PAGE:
2005 was the first year that Hendry really pissed me off. These two trades, which neatly wrap around a lost season, signal a real change in Jim’s ability to maximize value on the trade market. Let’s tackle the Sosa deal first. Sosa was a diva who didn’t mesh well with his teammates. He was getting older and was obviously on the decline. He still hit 35 HR in 2004. He should have brought more in return than he did. I believe he would have, if not for the systematic way the Cubs undermined any leverage they might have had in trading him. As you all undoubtedly remember, Sammy left the ballpark 15 minutes into the final game of the 2004 season. This became public, and it shortly became obvious that Sosa would never be welcomed back into the Cubs clubhouse. When 29 teams know you have to trade a guy, 29 teams will not give you good value in return. Fontenot was the only piece worth mentioning here, and he’s a platoon 2B who was nearly DFA’d by the club this past offseason.
Then there’s Juan Pierre. Hendry’s worst trade as the Cubs’GM. Full disclosure. I despised him then and I still do. Maybe it’s because, along with Josh Beckett and Pudge Rodriguez, I still associate him with the 2003 Marlins. Maybe it’s because he posted a crappy OBP with zero power. Or his limp dick outfield arm. Or maybe it’s because we lost 96 games and I needed a scapegoat. Here’s why this trade still pisses me off to this day: Ricky Nolasco is awesome. He’s exactly the kind of player the Cubs need to keep if they are going to be successful. And Jimbo traded him for one subpar year of a crappy player on a terrible team. GAHHHHHHHHHH.
2006: Cubs trade Greg Maddux for Cesar Izturis.
This one is more emotional than anything else. Hendry traded Maddux to the Dodgers to give him a shot at winning a championship. Respect.
2007: Cubs trade Rocky Cherry and Scott Moore for Steve Trachsel.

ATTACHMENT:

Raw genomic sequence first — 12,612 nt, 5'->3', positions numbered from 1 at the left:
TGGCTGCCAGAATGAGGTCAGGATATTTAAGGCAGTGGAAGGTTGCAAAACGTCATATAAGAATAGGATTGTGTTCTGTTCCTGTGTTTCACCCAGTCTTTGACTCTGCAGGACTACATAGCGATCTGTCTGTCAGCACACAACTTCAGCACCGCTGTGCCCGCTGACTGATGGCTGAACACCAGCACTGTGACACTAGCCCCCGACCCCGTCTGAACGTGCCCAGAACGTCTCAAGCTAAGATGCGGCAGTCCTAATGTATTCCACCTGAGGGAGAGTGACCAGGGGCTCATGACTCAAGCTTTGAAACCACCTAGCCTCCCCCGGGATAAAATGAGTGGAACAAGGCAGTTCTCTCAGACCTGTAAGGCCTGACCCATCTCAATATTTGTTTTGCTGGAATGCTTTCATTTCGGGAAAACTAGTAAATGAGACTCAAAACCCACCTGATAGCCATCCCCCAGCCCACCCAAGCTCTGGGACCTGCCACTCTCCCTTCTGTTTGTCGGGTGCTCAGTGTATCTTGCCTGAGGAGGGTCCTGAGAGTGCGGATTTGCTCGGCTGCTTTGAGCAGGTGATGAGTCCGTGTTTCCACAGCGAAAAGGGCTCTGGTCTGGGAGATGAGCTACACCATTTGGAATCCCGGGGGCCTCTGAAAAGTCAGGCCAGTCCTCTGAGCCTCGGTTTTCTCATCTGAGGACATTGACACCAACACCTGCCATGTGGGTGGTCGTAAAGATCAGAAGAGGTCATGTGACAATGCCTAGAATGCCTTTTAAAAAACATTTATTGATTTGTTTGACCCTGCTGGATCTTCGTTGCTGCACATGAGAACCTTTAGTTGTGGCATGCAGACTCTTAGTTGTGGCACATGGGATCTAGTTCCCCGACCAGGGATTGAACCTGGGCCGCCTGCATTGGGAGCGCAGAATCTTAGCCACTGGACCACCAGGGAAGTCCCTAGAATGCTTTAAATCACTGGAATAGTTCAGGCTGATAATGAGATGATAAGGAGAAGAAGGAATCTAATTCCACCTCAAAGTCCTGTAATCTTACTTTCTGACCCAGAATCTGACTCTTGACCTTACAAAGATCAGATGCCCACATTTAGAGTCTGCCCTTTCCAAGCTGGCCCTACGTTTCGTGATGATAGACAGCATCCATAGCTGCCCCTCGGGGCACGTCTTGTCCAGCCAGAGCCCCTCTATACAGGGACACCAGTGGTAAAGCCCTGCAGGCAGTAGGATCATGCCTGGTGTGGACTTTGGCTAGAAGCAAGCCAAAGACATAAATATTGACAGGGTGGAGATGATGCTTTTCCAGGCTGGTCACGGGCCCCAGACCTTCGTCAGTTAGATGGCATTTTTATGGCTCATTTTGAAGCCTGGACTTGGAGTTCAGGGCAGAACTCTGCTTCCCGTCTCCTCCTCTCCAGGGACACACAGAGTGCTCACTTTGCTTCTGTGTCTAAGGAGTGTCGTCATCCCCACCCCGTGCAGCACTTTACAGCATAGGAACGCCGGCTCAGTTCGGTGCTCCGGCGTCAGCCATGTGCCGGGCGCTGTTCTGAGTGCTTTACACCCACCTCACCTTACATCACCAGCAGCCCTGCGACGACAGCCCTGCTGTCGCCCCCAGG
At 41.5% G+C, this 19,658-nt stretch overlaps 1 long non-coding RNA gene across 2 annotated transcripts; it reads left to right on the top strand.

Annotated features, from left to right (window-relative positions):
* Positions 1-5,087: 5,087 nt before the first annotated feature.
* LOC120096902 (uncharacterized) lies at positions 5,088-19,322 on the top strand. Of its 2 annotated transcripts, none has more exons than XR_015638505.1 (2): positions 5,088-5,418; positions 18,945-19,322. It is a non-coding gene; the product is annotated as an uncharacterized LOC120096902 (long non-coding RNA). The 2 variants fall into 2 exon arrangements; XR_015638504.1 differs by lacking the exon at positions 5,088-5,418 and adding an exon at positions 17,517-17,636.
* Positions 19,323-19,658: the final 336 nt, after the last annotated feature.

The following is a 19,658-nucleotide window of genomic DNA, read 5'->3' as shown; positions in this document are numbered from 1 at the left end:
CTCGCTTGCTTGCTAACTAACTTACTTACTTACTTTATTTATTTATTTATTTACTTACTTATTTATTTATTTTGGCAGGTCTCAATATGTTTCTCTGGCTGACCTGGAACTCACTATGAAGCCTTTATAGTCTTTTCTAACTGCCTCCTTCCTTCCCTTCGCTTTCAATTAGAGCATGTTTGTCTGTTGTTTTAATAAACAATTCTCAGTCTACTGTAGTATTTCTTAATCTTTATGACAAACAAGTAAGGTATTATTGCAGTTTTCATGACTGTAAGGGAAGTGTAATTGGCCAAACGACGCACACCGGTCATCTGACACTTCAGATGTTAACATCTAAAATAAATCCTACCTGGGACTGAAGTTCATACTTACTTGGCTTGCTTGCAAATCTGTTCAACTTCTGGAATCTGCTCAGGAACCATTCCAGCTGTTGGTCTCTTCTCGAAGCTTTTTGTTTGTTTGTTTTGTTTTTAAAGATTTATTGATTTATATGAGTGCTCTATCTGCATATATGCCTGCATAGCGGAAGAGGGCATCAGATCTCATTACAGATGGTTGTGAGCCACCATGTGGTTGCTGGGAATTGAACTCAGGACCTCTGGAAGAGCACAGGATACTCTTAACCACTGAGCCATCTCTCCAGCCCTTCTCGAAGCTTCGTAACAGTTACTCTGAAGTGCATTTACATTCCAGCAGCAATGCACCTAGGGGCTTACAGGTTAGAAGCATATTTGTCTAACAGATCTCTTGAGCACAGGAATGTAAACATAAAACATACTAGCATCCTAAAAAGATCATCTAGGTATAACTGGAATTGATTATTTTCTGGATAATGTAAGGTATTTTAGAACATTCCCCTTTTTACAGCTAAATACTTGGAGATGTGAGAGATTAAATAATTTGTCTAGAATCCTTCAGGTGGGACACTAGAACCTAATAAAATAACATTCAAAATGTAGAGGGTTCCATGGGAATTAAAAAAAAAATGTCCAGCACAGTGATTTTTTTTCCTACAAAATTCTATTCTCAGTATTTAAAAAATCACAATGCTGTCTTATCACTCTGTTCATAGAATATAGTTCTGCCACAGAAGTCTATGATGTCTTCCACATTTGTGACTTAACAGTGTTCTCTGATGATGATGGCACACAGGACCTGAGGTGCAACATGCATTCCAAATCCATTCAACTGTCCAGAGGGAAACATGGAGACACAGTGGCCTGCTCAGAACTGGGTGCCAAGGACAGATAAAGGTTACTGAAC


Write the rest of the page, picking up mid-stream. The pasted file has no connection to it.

WTF? Cherry and Moore were no great shakes, but I can’t begin to fathom what Hendry was hoping to accomplish here. Trachsel was old and finished. Trachsel made a few starts, didn’t pitch well, and was left off the postseason roster.
2008: Cubs trade Sean Gallagher, Matt Murton, Eric Patterson & Josh Donaldson for Rich Harden & Chad Gaudin.
Cubs trade Jose Ceda for Kevin Gregg.
Like the Nomar trade, the Harden deal was a well meaning, but ultimately failed attempt to improve the team for a deep postseason run. I saw Harden’s first Wrigley Field start in person. He was DOMINANT. If memory serves, he went 7 IP, 3 H, 0 ER, 10 K. I was convinced he was the missing piece. Two years later, the Cubs have no rings, and Harden struggles to get out of the third inning with fewer than 100 pitches thrown. At least it doesn’t look like those prospects amount to much.
Kevin Gregg was a disaster and I'm glad he's gone.
2009: Cubs trade Mark DeRosa for Jeff Stevens, John Gaub and Christopher Archer.
And the Trixies wept.
2010: Cubs trade Milton Bradley for Carlos Silva & cash.
Cubs trade Aaron Miles, Jake Fox & cash for Jeff Gray, Ronny Morla and Matt Spencer.
Two things are obvious to me about these most recent trades: First, it is far too early to say anything definitive about these deals. Second, they were all about Hendry fixing his free agency mistakes from the previous offseason. That’s never a good thing for a GM. I was furious with Hendry for suspending Bradley for the last 15 games of the 2009 season, as it robbed him of any leverage he might have had in trade talks. I was furious all over again when the Cubs traded for Silva, who has been one of the worst pitchers in baseball for the last several years. Now I’m just sort of numb. I know Silva isn’t an ace, and his sub – 1.00 ERA is the product of small sample size. I’d be thrilled if he finished the year with an ERA under 4.50, and right now that looks like a possibility. As for Gray, at least he got AAron Miles out of here. Meh.
Hendry made a number of brilliant trades early in his GM career. Since 2004, he’s been significantly less productive in the trade market. It’s not clear whether other teams simply got smarter, Jim lost his touch, or something else altogether, but Hendry hasn’t had an obvious win since the trade that brought Derrek Lee to Chicago. Hendry’s trades aren’t getting it done anymore. He should be fired.
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I forget the inning, and I forget who it was that said it, but at some point in the game one of our esteemed radio hosts pointed out that when these two teams meet, they often compete in a way that feels like they're scratching and clawing at each other.
I felt that was an apt description. Check the box score: one run top one, one run bottom one; one run top four, two runs bottom four; one run top six, one run bottom six; and so on and so forth. The game had the back-and-forth of a quality boxing match.
For the Cubs, Scratcher and Clawer Number One from today's game was Carlos Zambrano. He didn't have his best stuff, walking a batter in each of the first three innings, as well as giving up a double and a homer over the same stretch. And usually, walks plus extra base hits equals early exit.